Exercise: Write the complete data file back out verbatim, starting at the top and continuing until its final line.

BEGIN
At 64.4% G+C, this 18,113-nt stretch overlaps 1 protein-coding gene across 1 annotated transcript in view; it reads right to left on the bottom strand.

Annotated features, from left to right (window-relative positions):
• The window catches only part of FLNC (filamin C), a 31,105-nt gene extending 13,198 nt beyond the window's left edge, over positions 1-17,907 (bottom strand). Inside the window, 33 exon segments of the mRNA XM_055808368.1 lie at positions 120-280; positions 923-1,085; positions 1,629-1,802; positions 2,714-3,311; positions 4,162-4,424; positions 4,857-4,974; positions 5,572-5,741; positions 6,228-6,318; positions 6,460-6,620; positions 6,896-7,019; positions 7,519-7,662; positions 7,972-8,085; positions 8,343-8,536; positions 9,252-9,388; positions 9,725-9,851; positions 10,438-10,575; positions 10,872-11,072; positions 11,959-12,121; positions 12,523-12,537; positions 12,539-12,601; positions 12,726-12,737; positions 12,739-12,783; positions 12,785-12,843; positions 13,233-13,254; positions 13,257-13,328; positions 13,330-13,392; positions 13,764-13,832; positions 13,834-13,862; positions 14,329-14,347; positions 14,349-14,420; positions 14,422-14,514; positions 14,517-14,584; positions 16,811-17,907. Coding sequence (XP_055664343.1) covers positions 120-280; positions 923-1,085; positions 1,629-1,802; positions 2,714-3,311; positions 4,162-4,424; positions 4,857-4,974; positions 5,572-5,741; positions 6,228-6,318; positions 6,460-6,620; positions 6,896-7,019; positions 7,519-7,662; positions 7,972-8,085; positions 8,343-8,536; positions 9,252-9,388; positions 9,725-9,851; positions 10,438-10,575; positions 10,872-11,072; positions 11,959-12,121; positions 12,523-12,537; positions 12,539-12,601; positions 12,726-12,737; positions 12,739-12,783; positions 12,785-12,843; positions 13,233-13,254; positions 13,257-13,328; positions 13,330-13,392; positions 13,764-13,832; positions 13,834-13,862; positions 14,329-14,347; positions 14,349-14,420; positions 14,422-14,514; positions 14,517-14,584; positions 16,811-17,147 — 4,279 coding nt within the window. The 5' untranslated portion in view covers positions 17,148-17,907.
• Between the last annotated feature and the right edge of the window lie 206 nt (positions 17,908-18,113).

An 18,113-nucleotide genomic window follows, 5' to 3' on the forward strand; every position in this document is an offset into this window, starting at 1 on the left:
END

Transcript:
At 64.4% G+C, this 18,113-nt stretch overlaps 1 protein-coding gene across 1 annotated transcript in view; it reads right to left on the bottom strand.

Annotated features, from left to right (window-relative positions):
• The window catches only part of FLNC (filamin C), a 31,105-nt gene extending 13,198 nt beyond the window's left edge, over positions 1-17,907 (bottom strand). Inside the window, 33 exon segments of the mRNA XM_055808368.1 lie at positions 120-280; positions 923-1,085; positions 1,629-1,802; positions 2,714-3,311; positions 4,162-4,424; positions 4,857-4,974; positions 5,572-5,741; positions 6,228-6,318; positions 6,460-6,620; positions 6,896-7,019; positions 7,519-7,662; positions 7,972-8,085; positions 8,343-8,536; positions 9,252-9,388; positions 9,725-9,851; positions 10,438-10,575; positions 10,872-11,072; positions 11,959-12,121; positions 12,523-12,537; positions 12,539-12,601; positions 12,726-12,737; positions 12,739-12,783; positions 12,785-12,843; positions 13,233-13,254; positions 13,257-13,328; positions 13,330-13,392; positions 13,764-13,832; positions 13,834-13,862; positions 14,329-14,347; positions 14,349-14,420; positions 14,422-14,514; positions 14,517-14,584; positions 16,811-17,907. Coding sequence (XP_055664343.1) covers positions 120-280; positions 923-1,085; positions 1,629-1,802; positions 2,714-3,311; positions 4,162-4,424; positions 4,857-4,974; positions 5,572-5,741; positions 6,228-6,318; positions 6,460-6,620; positions 6,896-7,019; positions 7,519-7,662; positions 7,972-8,085; positions 8,343-8,536; positions 9,252-9,388; positions 9,725-9,851; positions 10,438-10,575; positions 10,872-11,072; positions 11,959-12,121; positions 12,523-12,537; positions 12,539-12,601; positions 12,726-12,737; positions 12,739-12,783; positions 12,785-12,843; positions 13,233-13,254; positions 13,257-13,328; positions 13,330-13,392; positions 13,764-13,832; positions 13,834-13,862; positions 14,329-14,347; positions 14,349-14,420; positions 14,422-14,514; positions 14,517-14,584; positions 16,811-17,147 — 4,279 coding nt within the window. The 5' untranslated portion in view covers positions 17,148-17,907.
• Between the last annotated feature and the right edge of the window lie 206 nt (positions 17,908-18,113).

An 18,113-nucleotide genomic window follows, 5' to 3' on the forward strand; every position in this document is an offset into this window, starting at 1 on the left: